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  • Quarter Inch Pole Pieces

    What effect on tone and signal do quarter inch pole pieces magnets (as in Seymour Duncan Quarter Pound pickups) have? Is there a significant difference between using them and standard diameter pole pieces or are they largely used for cosmetic reasons?

  • #2
    Bump, Anyone?

    Plus- easier to center the strings, over .250.
    Minus- on a strat sized bobbin, you lose winding room
    That is why the SD version has no cover.
    Minus- You lose that bell ringing big wire tone IMO
    you would probably need to go to taller magnets.

    On the smaller sizes you have .187, .195, and .205 or somewhere in that ball park.
    My choice for most fender style SC pickups, are the .195s.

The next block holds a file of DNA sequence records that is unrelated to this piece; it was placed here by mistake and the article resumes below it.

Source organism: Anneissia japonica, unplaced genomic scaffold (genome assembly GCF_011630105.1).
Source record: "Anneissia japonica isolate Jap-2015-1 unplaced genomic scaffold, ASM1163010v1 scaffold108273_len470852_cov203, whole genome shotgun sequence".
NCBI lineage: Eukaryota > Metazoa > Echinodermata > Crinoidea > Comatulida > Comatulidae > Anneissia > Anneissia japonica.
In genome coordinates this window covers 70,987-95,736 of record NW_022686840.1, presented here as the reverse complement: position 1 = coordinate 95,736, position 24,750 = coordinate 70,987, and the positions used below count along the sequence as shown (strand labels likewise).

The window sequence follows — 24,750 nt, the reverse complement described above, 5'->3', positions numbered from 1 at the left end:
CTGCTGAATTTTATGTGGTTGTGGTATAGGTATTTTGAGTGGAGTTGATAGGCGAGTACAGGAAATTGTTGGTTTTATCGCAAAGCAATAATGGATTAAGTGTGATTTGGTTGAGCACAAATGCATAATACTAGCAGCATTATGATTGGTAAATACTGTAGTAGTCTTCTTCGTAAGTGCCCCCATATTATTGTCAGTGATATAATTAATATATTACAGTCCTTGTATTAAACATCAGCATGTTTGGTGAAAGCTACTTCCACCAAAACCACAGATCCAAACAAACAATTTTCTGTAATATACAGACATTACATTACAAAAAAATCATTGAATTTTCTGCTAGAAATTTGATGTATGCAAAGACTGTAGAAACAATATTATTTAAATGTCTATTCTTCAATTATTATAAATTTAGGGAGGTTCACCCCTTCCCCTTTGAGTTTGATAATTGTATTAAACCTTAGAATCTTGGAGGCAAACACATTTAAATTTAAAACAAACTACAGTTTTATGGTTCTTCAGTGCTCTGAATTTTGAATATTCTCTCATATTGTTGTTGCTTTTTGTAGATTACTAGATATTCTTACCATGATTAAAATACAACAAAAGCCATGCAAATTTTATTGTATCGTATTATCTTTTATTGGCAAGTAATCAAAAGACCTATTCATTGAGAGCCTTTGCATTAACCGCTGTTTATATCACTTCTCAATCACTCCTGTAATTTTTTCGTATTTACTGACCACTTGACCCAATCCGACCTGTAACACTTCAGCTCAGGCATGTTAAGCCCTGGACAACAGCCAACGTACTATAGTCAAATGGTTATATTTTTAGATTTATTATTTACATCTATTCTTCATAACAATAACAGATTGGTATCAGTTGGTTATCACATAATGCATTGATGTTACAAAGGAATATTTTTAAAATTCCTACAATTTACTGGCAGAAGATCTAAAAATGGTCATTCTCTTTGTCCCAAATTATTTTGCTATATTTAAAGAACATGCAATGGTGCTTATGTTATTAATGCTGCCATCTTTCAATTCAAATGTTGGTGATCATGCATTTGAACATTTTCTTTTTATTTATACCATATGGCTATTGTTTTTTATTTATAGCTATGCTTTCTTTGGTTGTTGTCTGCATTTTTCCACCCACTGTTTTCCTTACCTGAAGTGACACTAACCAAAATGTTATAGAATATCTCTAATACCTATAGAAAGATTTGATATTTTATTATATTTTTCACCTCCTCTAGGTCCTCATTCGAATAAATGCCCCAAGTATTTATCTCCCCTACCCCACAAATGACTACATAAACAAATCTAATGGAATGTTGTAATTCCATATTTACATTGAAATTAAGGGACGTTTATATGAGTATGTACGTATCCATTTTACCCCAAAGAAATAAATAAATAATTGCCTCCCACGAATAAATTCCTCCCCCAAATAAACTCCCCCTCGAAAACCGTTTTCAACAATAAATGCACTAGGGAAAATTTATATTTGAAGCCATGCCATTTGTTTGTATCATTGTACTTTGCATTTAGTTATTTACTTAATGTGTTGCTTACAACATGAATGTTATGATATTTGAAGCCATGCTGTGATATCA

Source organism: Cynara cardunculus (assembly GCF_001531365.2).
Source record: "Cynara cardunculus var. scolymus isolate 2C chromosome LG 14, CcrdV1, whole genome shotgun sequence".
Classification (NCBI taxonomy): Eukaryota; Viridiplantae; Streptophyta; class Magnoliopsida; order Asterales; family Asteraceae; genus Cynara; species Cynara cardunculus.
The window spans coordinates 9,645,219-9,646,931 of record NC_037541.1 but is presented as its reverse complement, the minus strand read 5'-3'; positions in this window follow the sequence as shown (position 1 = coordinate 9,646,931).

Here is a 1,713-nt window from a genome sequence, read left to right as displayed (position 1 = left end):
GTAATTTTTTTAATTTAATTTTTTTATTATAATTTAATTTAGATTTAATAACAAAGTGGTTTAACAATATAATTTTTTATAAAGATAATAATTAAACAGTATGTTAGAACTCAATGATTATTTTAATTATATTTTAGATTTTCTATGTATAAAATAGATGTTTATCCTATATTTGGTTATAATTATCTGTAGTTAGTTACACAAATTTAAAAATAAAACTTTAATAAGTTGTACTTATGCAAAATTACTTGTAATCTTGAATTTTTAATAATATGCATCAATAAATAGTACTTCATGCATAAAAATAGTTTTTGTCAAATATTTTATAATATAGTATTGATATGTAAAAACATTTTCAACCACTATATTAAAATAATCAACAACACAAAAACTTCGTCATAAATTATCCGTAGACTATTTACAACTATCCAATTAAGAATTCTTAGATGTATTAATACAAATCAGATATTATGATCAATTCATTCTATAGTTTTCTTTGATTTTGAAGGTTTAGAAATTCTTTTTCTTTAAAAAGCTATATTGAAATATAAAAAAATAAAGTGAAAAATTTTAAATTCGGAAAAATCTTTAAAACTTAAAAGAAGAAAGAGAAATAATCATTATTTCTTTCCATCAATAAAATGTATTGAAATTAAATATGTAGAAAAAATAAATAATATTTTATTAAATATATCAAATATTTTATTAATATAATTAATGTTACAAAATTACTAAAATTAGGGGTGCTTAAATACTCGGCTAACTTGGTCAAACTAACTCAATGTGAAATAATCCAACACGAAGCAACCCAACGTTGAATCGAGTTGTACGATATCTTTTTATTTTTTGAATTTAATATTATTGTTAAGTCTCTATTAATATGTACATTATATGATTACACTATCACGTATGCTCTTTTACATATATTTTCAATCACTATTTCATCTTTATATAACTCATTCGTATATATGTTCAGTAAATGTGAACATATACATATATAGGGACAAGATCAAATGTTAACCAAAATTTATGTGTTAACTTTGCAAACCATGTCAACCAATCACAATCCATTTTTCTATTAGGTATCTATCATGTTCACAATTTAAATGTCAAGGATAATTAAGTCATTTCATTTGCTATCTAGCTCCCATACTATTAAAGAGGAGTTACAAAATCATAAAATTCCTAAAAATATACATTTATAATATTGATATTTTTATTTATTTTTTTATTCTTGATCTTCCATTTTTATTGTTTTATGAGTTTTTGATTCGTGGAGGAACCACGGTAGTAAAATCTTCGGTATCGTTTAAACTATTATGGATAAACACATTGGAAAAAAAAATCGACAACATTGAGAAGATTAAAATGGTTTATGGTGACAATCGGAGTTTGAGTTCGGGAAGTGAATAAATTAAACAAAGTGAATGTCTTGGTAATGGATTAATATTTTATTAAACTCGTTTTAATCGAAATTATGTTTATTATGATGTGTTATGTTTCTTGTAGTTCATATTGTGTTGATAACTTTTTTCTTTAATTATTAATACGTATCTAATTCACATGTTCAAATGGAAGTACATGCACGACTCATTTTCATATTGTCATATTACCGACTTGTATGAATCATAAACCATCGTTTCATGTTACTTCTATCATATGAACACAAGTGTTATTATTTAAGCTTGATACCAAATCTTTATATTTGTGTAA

YMMV, GL,
    T
    Last edited by big_teee; 07-19-2022, 07:38 PM.
    "If Hitler invaded Hell, I would make at least a favourable reference of the Devil in the House of Commons." Winston Churchill
    Terry

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    • #3
      I only have SSL-4's for Strats and the STL-3 for Tele to refer back to. It's functionally aesthetic. The wider a pole piece is, the more it will cancel out high harmonics that are physically narrow, but the frequency of these harmonics is so high that the issue isn't relevant. Suppose the scale length is 25.5 inches, the difference from 0.2" to 0.25" in width is about one thousandth the overall length of the guitar string, harmonics of that width are very high in frequency and don't last for more than a short instant once the string is plucked. If the could be heard at all, it would only be in the transient pick attack, but when I have tapped the SSL-4 in order to coax a high resonant peak, the high end responses sounded no different to me than an ordinary Strat pickup. When not tapped, the SSL-4 has a very low resonant peak, and that might trick some into believing the large diameter pole piece costs treble response, but with that pickup in particular it can be attributed to the low resonant frequency, when not being tapped.